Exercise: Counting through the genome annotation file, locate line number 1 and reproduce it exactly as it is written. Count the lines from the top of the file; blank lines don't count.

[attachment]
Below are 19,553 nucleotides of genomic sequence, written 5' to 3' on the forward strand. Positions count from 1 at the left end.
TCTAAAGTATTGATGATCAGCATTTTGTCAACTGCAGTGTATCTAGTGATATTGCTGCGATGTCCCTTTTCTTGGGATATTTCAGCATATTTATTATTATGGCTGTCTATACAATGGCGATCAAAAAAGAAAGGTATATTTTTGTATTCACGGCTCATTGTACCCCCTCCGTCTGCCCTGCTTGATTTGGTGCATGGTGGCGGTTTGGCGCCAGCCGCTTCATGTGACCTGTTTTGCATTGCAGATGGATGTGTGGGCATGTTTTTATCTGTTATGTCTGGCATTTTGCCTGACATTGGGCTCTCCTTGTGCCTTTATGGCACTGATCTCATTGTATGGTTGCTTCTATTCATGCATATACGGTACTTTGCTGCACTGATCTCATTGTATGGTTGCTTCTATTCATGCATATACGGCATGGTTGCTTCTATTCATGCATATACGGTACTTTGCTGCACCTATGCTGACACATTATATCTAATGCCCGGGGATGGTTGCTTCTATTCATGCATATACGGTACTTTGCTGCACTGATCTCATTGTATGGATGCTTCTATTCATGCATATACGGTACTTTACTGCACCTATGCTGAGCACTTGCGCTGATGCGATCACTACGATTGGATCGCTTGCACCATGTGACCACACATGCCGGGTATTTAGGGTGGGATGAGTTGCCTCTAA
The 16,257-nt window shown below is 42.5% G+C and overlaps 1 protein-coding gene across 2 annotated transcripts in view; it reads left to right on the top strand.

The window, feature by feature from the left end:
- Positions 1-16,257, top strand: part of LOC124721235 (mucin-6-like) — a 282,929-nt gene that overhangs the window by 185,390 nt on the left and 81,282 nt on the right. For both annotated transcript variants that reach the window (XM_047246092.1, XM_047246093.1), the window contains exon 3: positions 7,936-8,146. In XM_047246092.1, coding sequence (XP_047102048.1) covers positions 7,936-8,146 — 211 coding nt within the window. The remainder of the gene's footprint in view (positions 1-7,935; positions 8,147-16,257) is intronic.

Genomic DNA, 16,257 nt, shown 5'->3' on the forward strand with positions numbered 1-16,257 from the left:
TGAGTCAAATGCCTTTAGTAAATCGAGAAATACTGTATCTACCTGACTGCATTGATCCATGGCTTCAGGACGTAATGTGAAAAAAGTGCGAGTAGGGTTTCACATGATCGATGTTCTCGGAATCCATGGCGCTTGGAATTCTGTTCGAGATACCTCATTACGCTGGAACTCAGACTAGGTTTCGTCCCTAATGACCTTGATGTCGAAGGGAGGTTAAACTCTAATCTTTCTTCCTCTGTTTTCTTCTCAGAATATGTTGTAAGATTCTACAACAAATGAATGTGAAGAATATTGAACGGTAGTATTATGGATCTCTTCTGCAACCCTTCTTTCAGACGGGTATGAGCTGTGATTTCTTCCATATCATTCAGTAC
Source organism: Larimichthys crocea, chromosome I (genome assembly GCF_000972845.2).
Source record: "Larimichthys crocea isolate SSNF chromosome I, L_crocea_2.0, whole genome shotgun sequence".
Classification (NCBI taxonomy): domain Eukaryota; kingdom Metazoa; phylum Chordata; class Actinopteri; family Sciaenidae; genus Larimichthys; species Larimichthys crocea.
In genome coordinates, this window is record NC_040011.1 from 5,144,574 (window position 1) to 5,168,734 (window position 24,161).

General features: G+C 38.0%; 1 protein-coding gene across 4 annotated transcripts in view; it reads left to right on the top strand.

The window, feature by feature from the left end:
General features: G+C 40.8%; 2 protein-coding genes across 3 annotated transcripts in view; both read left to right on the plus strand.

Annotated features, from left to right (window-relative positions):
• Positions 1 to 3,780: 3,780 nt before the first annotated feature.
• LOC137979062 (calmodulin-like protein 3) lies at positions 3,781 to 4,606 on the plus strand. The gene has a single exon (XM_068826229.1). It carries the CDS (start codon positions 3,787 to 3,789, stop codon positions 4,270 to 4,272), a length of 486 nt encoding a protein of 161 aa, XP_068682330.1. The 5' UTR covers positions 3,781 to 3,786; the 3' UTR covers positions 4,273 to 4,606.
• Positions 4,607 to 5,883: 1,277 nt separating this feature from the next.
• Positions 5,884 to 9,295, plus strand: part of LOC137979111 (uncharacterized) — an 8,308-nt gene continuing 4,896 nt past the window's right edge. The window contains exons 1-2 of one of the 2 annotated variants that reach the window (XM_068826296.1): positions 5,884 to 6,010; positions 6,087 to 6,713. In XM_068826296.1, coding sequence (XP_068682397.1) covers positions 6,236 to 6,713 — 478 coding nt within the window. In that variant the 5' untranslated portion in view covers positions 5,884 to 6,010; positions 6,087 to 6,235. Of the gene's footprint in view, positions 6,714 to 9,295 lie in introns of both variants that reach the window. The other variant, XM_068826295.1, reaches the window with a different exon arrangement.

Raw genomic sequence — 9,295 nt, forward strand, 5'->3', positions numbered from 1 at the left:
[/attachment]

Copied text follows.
Below are 19,553 nucleotides of genomic sequence, written 5' to 3' on the forward strand. Positions count from 1 at the left end.